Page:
Measles case no longer contagious

Health officials said residents of Sydney Hall may have been exposed to the virus recently.

by Jessie Bekker

The case of measles confirmed last week in a University of Minnesota student is no longer contagious.

Residents of Sydney Hall received a letter Thursday notifying them that the infected student, who lives in the apartment building,  is no longer infectious, but they may have been exposed to the disease between Jan. 20 and Jan. 28.

John Wodele, vice president of marketing for Doran Companies, which owns Sydney Hall, said Hennepin County health officials are keeping the student’s current location and identity confidential.

“We are absolutely confident that they have the situation under control,” Wodele said, adding that tenants have not expressed concern.

The infected student had returned from international travel and attended classes from Jan. 20 to Jan. 23, in addition to visiting the University Recreation Center, according to a press release sent by the University Wednesday.

Boynton Health Service’s chief medical officer, Dr. Gary Christenson, said on Wednesday that the school planned to notify about 2,500 people who may have come into contact with the student.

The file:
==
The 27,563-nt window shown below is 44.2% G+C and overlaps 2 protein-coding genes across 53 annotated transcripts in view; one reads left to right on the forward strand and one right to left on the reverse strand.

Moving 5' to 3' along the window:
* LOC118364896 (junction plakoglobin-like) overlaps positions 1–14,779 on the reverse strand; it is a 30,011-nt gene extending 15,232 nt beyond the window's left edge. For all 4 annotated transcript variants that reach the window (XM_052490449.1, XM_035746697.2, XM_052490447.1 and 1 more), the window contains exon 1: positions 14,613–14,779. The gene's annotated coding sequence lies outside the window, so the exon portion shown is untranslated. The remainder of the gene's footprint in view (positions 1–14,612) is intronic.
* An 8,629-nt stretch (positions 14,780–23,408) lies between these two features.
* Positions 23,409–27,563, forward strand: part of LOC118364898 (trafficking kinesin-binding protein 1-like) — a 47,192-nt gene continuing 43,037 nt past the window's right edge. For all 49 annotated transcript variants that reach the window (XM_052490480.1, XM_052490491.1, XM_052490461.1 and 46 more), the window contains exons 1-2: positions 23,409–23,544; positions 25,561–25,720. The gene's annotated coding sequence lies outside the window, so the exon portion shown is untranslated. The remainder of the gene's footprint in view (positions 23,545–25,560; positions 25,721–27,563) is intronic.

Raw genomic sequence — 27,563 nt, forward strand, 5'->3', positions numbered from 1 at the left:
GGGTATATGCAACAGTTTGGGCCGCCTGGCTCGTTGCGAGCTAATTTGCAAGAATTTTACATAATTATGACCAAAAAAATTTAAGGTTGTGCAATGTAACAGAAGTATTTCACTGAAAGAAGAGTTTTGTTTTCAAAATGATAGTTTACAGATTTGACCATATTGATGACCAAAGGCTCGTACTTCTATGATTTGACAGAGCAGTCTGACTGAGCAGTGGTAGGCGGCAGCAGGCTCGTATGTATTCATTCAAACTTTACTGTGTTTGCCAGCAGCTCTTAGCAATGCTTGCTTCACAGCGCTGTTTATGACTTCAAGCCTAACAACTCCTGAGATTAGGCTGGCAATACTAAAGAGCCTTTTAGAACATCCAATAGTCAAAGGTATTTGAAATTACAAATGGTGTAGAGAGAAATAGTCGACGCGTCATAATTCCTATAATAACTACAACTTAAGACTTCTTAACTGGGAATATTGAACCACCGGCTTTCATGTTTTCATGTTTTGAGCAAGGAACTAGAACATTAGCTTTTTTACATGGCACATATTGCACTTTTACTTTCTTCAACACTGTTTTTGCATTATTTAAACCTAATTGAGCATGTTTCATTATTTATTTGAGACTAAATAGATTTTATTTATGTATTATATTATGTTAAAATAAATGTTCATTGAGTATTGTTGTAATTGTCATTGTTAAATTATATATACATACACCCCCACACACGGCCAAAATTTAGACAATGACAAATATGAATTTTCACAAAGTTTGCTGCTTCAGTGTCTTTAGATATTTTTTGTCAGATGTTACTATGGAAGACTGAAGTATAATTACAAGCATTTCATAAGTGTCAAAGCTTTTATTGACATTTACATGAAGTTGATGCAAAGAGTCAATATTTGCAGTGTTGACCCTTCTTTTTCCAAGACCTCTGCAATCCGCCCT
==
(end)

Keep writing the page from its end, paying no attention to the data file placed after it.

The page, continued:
Still, the school had said the risk of an outbreak on campus was low due to the high vaccination rate.

All University students born after 1956 are required to be vaccinated for measles, tetanus, mumps and rubella to enroll in the University, though staff and faculty have no such requirement.

The Centers for Disease Control and Prevention reports a 99 percent effectiveness rate for the measles vaccine, leaving those immunized virtually risk-free. For those unvaccinated, the virus is highly contagious.

Measles, an airborne disease, is marked by cold-like symptoms, high fever and a rash about two weeks after infection, according to the CDC.

Hennepin County health officials are asking anyone who believes they are developing symptoms of the measles to notify the Boynton Health Service or their health care provider.